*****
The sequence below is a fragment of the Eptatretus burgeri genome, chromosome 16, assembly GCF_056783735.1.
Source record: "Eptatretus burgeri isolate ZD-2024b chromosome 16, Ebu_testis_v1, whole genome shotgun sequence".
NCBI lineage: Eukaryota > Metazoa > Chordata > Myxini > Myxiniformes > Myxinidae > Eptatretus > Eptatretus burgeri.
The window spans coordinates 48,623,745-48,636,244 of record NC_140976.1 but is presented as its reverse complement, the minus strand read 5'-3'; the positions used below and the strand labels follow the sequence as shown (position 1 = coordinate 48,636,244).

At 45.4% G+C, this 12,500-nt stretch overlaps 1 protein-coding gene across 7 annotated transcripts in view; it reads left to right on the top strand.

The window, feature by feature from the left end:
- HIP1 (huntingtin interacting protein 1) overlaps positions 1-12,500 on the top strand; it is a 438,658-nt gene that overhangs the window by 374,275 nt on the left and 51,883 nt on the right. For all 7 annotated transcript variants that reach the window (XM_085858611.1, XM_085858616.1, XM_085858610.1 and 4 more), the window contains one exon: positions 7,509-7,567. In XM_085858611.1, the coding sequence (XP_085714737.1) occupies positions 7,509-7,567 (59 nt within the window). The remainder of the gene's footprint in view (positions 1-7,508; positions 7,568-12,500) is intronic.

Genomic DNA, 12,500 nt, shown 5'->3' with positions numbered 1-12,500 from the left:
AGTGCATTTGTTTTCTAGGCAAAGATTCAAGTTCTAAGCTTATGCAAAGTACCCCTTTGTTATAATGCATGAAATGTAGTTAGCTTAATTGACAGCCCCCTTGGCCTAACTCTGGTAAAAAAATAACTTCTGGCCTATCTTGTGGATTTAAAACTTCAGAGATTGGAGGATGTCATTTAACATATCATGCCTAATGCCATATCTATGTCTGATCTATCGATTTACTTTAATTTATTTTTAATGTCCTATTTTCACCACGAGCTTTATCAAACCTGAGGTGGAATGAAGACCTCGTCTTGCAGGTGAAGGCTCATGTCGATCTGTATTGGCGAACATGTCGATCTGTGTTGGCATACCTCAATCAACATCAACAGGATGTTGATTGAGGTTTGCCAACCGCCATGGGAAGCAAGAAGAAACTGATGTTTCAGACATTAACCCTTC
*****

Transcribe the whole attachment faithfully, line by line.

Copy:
The sequence below is a fragment of the Eptatretus burgeri genome, chromosome 16, assembly GCF_056783735.1.
Source record: "Eptatretus burgeri isolate ZD-2024b chromosome 16, Ebu_testis_v1, whole genome shotgun sequence".
NCBI lineage: Eukaryota > Metazoa > Chordata > Myxini > Myxiniformes > Myxinidae > Eptatretus > Eptatretus burgeri.
The window spans coordinates 48,623,745-48,636,244 of record NC_140976.1 but is presented as its reverse complement, the minus strand read 5'-3'; the positions used below and the strand labels follow the sequence as shown (position 1 = coordinate 48,636,244).

At 45.4% G+C, this 12,500-nt stretch overlaps 1 protein-coding gene across 7 annotated transcripts in view; it reads left to right on the top strand.

The window, feature by feature from the left end:
- HIP1 (huntingtin interacting protein 1) overlaps positions 1-12,500 on the top strand; it is a 438,658-nt gene that overhangs the window by 374,275 nt on the left and 51,883 nt on the right. For all 7 annotated transcript variants that reach the window (XM_085858611.1, XM_085858616.1, XM_085858610.1 and 4 more), the window contains one exon: positions 7,509-7,567. In XM_085858611.1, the coding sequence (XP_085714737.1) occupies positions 7,509-7,567 (59 nt within the window). The remainder of the gene's footprint in view (positions 1-7,508; positions 7,568-12,500) is intronic.

Genomic DNA, 12,500 nt, shown 5'->3' with positions numbered 1-12,500 from the left:
AGTGCATTTGTTTTCTAGGCAAAGATTCAAGTTCTAAGCTTATGCAAAGTACCCCTTTGTTATAATGCATGAAATGTAGTTAGCTTAATTGACAGCCCCCTTGGCCTAACTCTGGTAAAAAAATAACTTCTGGCCTATCTTGTGGATTTAAAACTTCAGAGATTGGAGGATGTCATTTAACATATCATGCCTAATGCCATATCTATGTCTGATCTATCGATTTACTTTAATTTATTTTTAATGTCCTATTTTCACCACGAGCTTTATCAAACCTGAGGTGGAATGAAGACCTCGTCTTGCAGGTGAAGGCTCATGTCGATCTGTATTGGCGAACATGTCGATCTGTGTTGGCATACCTCAATCAACATCAACAGGATGTTGATTGAGGTTTGCCAACCGCCATGGGAAGCAAGAAGAAACTGATGTTTCAGACATTAACCCTTC